“Almighty” is another word for God. Dan Zak’s book shows us how the United States has made gods of metal out of nuclear weapons, worshipping these multitudinous gods by pouring untold trillions into building, maintaining, and now modernizing bombs that are supposed to keep us safe but are actually making enemies, contaminating the earth forever, sapping our moral strength, and strangling our country by robbing it of necessary resources.
Reading Zak’s book gives me a new respect for the truth-telling of nuclear activists, including the watchdog group called Oak Ridge Environmental Peace Alliance, the Global Zero campaign, and ICAN, the International Campaign to Abolish Nuclear Weapons. At the latest Review Conference of the Parties of the Treaty on the Non-Proliferation of Nuclear Weapons at the U.N., the U.S. and U.K. blocked consensus, but the non-nuclear states got 107 countries to sign a resolution calling for the complete abolition of nuclear weapons.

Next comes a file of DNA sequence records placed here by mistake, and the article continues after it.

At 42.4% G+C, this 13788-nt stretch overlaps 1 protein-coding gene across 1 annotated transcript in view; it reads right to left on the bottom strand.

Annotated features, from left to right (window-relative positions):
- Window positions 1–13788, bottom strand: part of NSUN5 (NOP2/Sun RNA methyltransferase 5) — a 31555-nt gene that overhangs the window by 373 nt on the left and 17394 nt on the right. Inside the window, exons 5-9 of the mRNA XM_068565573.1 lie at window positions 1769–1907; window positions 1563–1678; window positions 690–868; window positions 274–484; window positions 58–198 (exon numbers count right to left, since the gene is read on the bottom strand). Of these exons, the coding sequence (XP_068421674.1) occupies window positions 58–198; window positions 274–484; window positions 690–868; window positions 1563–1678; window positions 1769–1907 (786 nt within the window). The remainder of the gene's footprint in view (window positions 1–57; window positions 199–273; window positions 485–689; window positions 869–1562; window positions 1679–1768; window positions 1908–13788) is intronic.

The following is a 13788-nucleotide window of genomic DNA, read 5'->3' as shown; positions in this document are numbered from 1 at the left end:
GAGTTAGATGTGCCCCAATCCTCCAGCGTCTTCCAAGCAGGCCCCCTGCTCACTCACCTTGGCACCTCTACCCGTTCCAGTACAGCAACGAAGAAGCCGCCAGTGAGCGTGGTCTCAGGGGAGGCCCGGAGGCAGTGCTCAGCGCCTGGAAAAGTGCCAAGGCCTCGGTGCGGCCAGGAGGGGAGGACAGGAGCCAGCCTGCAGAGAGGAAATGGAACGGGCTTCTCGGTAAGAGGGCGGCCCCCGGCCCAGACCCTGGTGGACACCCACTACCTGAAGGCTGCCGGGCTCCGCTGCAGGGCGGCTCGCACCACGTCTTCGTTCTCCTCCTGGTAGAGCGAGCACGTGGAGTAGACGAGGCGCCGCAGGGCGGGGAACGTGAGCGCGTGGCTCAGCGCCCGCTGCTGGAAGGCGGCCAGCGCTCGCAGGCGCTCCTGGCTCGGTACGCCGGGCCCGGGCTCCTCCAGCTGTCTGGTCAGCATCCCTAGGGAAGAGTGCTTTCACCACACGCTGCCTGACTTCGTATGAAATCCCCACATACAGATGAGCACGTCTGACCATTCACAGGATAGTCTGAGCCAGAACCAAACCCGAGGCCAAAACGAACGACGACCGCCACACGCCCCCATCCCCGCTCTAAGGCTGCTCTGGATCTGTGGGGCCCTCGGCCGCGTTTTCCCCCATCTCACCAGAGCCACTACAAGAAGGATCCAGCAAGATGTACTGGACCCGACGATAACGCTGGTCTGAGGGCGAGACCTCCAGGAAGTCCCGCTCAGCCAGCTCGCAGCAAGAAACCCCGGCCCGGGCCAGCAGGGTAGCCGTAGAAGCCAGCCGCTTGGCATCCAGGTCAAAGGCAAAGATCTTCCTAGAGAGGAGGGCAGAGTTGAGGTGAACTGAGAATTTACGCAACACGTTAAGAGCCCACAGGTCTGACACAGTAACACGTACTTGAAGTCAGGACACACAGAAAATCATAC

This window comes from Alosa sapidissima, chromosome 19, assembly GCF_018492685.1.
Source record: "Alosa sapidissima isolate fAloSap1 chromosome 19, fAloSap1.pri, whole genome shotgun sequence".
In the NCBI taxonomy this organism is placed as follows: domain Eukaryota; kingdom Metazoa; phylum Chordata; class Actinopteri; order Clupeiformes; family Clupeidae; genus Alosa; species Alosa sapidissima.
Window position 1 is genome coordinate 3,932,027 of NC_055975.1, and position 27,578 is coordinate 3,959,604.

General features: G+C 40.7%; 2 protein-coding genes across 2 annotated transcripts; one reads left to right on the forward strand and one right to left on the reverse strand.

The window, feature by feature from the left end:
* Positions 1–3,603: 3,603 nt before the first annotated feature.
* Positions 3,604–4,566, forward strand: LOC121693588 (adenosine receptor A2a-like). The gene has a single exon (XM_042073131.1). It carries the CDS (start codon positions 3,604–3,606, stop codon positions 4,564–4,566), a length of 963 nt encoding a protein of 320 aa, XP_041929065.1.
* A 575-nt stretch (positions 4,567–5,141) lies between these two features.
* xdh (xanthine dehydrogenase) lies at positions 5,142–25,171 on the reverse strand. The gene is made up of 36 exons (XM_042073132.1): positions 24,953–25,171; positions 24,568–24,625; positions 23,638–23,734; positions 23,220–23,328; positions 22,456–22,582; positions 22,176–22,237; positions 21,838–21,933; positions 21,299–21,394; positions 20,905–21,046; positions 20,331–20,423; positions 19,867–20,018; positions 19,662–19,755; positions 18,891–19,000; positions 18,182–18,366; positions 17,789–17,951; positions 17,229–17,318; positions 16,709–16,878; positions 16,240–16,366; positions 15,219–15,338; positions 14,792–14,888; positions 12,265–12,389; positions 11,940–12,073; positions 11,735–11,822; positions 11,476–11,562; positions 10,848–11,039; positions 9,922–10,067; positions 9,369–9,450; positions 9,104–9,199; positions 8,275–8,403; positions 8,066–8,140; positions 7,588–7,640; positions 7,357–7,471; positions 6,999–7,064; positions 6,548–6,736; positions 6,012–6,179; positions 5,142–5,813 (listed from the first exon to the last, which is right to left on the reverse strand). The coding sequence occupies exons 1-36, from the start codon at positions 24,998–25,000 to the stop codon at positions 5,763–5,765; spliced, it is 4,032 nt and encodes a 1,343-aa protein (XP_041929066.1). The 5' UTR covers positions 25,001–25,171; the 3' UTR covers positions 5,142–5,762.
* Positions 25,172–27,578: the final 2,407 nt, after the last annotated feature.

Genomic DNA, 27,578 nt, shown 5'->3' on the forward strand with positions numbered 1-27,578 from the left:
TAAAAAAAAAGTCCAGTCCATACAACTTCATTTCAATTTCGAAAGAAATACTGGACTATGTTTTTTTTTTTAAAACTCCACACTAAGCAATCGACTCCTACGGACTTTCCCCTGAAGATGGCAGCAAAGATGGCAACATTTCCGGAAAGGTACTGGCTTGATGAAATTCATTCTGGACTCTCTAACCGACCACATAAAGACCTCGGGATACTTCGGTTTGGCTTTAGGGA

For years, I’ve studied and participated in anti-nuclear protests. As an oral historian, I’ve collected and published interviews with Catholic Workers and other resisters, with long segments on the Plowshares movement in my latest books. So I knew the resisters and the spiritual and political rationale that grounds their resistance. But I was woefully ignorant of the fearsome technology behind the war-making they resist. Almighty shocked me, as it may you.
By comparing the facts on the ground—the physical, psychological, and political horrors the bomb has wreaked since its conception—to the words U.S. authorities use to describe it—the cover-ups, the denials of compensation for injury, the bureaucracy that has grown like a cancer over the nuclear industry and even on those in the government supposedly dedicated to containing it—Zak’s gripping book should bring nuclear weapons to the front of our national conscience.